USS Mitchell (DE-43)
|Laid down:||12 January 1943, as BDE-43 for the United Kingdom|
|Launched:||1 August 1943|
|Commissioned:||17 November 1943|
|Decommissioned:||29 December 1945|
|Renamed:||USS Mitchell, 16 June 1943|
|Struck:||19 December 1945|
|9 battle stars (World War II)|
|Fate:||Sold for scrapping, 11 December 1946|
|Type:||Evarts-class destroyer escort|
|Beam:||35 ft 2 in (10.72 m)|
|Draft:||11 ft (3.4 m) (max)|
|Speed:||19 knots (35 km/h; 22 mph)|
|Range:||4,150 nmi (7,690 km)|
|Complement:||15 officers and 183 enlisted|
USS Mitchell (DE-43) was an Evarts-class destroyer escort constructed for the United States Navy during World War II. She was sent off into the Pacific Ocean to protect convoys and other ships from Japanese submarines and fighter aircraft. She performed escort and anti-submarine operations in dangerous battle areas and sailed home proudly displaying nine battle stars, a very high number for a ship of her type.
She was originally laid down as BDE-43 on 12 January 1943 by the Puget Sound Navy Yard for transfer to Great Britain upon completion. However, she was ordered retained for service in the U.S. Navy. She was reclassified DE-43 on 16 June; named Mitchell on 23 June; launched on 1 August 1943; sponsored by Mrs. Albert E. Mitchell, widow of Ensign Mitchell; and commissioned on 17 November 1943, Lieutenant Commander M. S. Erdahl in command. On 13 May 1944, Lieutenant Commander James Carpenter assumed command; he was captain until decommissioning on 29 December 1945.
World War II Pacific Theatre operations
After shakedown and training off San Diego, California, Mitchell sailed on 2 February 1944 as part of the escort of a convoy of eight liberty ships sailing to Hawaii. Arriving Pearl Harbor on 10 February, Mitchell spent the next four months operating with American submarines in Task Force 16, Service Force Pacific Fleet. These maneuvers were a valuable training aid to both Mitchell and the submarines.
Collision With a Whale
On 3 June Mitchell sailed for the Pacific war zone in Task Group 16.6. In the following six months she sailed out of Kwajalein, Eniwetok, Seeadler Harbor (Admiralties), and Ulithi, screening underway replenishment operations, guarding harbor entrances, and destroying floating enemy mines. On 3 December she struck a whale, seriously damaging her underwater sound equipment and forcing her to retire to Ulithi for repairs in floating drydock auxiliary repair dock USS ARD-15.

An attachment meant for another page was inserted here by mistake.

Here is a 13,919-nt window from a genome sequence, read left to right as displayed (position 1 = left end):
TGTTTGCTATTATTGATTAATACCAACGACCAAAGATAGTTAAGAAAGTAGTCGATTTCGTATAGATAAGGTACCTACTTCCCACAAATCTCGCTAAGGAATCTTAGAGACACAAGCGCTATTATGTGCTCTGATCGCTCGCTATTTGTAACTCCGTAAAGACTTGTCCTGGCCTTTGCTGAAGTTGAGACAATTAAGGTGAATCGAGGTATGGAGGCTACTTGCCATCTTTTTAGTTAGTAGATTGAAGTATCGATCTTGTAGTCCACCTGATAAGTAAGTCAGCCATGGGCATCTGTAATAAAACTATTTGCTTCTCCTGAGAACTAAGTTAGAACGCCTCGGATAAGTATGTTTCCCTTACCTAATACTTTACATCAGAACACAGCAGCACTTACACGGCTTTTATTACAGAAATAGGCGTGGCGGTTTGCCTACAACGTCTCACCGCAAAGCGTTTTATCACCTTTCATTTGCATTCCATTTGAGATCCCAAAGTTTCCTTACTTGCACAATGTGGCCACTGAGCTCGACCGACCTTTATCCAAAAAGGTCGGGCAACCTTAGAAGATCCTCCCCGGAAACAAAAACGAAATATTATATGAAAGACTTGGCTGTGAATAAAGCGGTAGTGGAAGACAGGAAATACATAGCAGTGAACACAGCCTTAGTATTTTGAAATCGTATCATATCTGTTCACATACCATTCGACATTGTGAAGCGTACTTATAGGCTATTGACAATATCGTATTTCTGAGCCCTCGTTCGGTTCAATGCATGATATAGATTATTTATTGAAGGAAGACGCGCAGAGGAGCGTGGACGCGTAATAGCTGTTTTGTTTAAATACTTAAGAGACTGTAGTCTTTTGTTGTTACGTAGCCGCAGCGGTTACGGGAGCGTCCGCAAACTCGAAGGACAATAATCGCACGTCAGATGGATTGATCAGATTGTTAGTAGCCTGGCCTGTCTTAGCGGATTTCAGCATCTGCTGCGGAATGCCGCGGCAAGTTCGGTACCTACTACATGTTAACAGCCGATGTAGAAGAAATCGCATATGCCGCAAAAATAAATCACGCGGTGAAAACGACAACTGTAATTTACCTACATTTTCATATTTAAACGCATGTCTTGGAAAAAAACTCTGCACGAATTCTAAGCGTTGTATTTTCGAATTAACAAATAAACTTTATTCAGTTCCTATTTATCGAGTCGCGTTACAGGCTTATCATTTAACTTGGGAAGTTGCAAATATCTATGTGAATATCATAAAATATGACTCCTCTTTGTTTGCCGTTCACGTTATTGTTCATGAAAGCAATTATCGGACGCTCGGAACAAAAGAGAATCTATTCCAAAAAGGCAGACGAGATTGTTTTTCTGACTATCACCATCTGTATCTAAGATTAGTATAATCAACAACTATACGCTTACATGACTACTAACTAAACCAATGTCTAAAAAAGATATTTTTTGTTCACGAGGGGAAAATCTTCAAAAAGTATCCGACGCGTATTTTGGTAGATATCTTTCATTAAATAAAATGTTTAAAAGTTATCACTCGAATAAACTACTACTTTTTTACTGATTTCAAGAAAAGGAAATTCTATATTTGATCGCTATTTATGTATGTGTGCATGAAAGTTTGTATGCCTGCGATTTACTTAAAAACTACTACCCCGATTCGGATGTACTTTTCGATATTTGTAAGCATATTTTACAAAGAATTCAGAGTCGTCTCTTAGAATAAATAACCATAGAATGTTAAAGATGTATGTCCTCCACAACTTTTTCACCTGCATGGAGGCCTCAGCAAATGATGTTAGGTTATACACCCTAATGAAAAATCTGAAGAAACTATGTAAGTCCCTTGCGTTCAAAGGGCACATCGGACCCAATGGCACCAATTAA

Supporting Iwo Jima and Okinawa operations
Mitchell was soon back in action; on 21 February 1945 her deck log reported: "Steaming toward rendezvous point southeast of Iwo Jima." As U.S. Marines landed on Okinawa under cover of naval gunfire, Mitchell performed escort and patrol missions. A few weeks later she was a screening vessel in Rear Admiral W. D. Sample's Task Group 78.4 which attacked and occupied Balikpapan, Borneo, on 6 July 1945.
As part of Task Group 30.8, she then helped to protect convoys supplying the occupation of Japan during the months of August and September 1945. On 5 September Mitchell briefly joined American ships in Tokyo Harbor. She weighed anchor on the 18th for the United States via Eniwetok and Pearl Harbor, arriving San Francisco on 8 October.
Post-War Inactivation and Decommissioning
Her last time underway as a commissioned naval vessel was on 6 November when she moved to Kaiser's Victory Yard, Richmond, California. Mitchell was decommissioned there and struck from the Navy List on 29 December 1945. She was sold for scrapping and delivered to the purchaser, Puget Sound Navigation Co., Seattle, Washington, on 11 December 1946.
Honors and awards
|American Campaign Medal|
|Asiatic-Pacific Campaign Medal (with nine service stars)|
|World War II Victory Medal|
- This article incorporates text from the public domain Dictionary of American Naval Fighting Ships. The entry can be found here.
- Photo gallery of USS Mitchell (DE-43) at NavSource Naval History